This is the first of a series of articles written by Mario Cesolini for Unger Academy. Mario is a trader specialized in the conception, coding and development of trading systems, always looking for the perfect algorithm. The search for new strategies never stops. There are times when everything is hectic and times when everything goes in slow motion.

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Often the best strategies are very simple. It is very rare for the system’s engine to reach high levels of complexity.

In these series of articles I would like to show readers how a strategy based on an indicator can not only be capable of good performance but can also form the basis for building a credible trading system battery.

During our journey we will face two stubborn enemies:

  • Our expectations, which are often too high;
  • Overfitting, that is the excessive optimization of the system inputs on the data of the past which, inevitably, leads to negative results in the out of sample phase.

Each of these two factors is able to blow up our trading plan. We will be forced to accept compromises to limit possible negative effects.



Do all of you know the RSI? I really hope so. For those of you who are further back, however, it is right to spend two words on it. The RSI is a momentum indicator (like the momentum, the rate of change, …) devised by John Weller Wilder who in 1978 unveiled it to the world with his book New Concepts in Technical Trading System. To calculate it, Wilder considered a certain number of daily bars and calculated the average of the increases and the average of the rebates. What advantages does it offer compared to other indicators like the ROC (last closed split closure of x bars ago)? It offers several: it ranges between values 0 and 100 (with the consequent possibility of identifying areas of overbought and oversold) and gives us more precious information. As an example, let’s imagine that today the value of a security is the same as 14 days ago and that there were 12 days slightly bearish and 2 very positive. In this case the ROC would have returned a value of 0 (neutral market) while the RSI would have been able to tell us that the bullish impulses were much stronger than the bearish ones.

The SPY ETF is represented above with the RSI indicator calculated with 14 surveys and with the classic overbought and oversold areas identified by the values 30 and 70.

Let’s put our indicator to the test! What would happen if we bought the SPY (ETF of the SP500 index) every time the indicator goes into an oversold area (<30) and then operates short each time it reaches the overbought area (>70).

The results do not seem at all positive but it is not all so dim: the analysis of the performance report clearly shows a strong incongruity between long and short trades.

By isolating the two operations, the difference in behavior is evident. The long operation returns a profit factor of 2.63 against a 0.15 of the short ones.

Detailed equity line of a long trades


Detailed equity line of a short trades


How can all this be explained? With the analysis of the nature of the US stock market: mean reverting and characterized by a very strong bullish bias.

SP500 Index, monthly chart, January 1993 – July 2018. The bullish bias is evident.



Let’s take another step. Why use the value 14 as the length of the indicator? Its creator has chosen this value that is consistent with medium-term operations. However, in our case, we have not yet chosen the time horizon with which to operate.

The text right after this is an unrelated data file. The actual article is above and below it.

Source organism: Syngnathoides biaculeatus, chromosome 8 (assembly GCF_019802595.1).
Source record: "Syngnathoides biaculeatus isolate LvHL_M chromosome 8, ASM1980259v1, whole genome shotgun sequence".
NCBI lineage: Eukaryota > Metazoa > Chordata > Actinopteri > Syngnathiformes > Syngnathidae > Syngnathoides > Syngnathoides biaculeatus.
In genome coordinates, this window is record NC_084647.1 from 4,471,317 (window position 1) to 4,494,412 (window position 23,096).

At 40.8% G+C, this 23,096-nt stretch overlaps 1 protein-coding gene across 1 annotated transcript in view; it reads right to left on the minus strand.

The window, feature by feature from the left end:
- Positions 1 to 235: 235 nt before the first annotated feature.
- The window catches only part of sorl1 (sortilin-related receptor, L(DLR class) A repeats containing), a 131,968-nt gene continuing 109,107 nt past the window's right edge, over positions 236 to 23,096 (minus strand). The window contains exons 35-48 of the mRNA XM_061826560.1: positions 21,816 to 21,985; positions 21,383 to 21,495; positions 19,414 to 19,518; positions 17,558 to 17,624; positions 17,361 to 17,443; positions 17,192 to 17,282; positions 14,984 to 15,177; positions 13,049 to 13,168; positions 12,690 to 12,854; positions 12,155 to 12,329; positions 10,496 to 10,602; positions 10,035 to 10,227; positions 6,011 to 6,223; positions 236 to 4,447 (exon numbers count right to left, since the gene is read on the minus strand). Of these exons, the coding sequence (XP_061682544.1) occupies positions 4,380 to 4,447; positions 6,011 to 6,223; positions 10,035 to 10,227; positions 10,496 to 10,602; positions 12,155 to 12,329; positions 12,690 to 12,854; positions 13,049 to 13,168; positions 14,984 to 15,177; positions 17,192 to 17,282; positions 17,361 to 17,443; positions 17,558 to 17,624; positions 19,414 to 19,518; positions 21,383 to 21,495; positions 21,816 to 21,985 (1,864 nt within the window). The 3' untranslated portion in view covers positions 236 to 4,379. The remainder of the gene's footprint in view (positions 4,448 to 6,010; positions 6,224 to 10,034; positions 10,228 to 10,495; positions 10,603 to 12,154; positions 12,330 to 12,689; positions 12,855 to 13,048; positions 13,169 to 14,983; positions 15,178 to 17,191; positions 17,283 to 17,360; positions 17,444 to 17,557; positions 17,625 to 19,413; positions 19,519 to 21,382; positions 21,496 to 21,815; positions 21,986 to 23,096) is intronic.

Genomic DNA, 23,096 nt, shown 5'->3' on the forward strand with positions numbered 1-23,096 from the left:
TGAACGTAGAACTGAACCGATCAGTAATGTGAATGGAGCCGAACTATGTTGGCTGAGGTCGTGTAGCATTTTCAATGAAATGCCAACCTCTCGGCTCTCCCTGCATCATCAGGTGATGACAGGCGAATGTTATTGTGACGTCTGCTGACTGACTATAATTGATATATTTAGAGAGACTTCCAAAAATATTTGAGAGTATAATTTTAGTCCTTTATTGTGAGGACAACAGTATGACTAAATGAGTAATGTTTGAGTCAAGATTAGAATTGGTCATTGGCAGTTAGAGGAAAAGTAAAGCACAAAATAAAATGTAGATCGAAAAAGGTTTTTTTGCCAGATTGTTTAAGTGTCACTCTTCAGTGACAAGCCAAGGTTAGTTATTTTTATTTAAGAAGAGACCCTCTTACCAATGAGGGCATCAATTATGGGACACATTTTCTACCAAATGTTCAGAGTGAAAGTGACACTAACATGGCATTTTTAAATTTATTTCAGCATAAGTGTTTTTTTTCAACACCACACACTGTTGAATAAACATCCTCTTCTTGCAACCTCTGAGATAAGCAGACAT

We must study what happens using values other than 14. In this regard, an explanation is necessary: we will use the optimization exclusively as an analysis tool.

Let’s see what would happen.

The histograms shown above indicate output values (net profit). We have extremely positive news: all values return positive output. Are we moving in the right direction? We note then that when the input value decreases we get better results. We choose to use the value 2. We will no longer change this parameter.



Let’s take a look at the equity line and an extract from the performance report of the operating system (only in the long direction) using the 2-period RSI, the oversold 30 area to open new positions and the overbought 70 area for close them.

RSI2 Equity line


Tradestation Performance Summary


What do we like most of all? For now the high percentage of favorable operations (72.82%) and the profit factor (1.79). The equity line is positive but not perfect. In this regard, we recall that we are in the first phase of development and that we are simulating operations without risk management (stop loss, take profit, …).

Before closing this first article, I consider it useful to take a look at Buy and Hold operations: buying the ETF on the first day of analysis and keeping it in the portfolio until the last day of the collection of data. We have already mentioned the strong bullish bias of the SP500 index, we expect positive results.

Our system, in this first phase of development, boasts a net profit of 221.10% compared to 520.94% of Buy and Hold. However, we must consider that the latter has experienced an unbearable drawdown of 76.69%, economically and psychologically, for the vast majority of traders.

In the next article we will continue the development of our strategy, I will not say anything in advance.

Mario Cesolini


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Ordinary member of SIAT (Italian Society of Technical Analysis, a branch of IFTA), Mario Cesolini graduated in Financial Market Law at La Sapienza University of Rome in 2003. He began to study financial markets and in particular technical analysis in 1999, specializing in programming trading system, in developing options strategies and in volatility trading on the Contango curve of the VIX Index. In October 2015 he won the SIAT Award as best technical analyst of the year in the Forex category.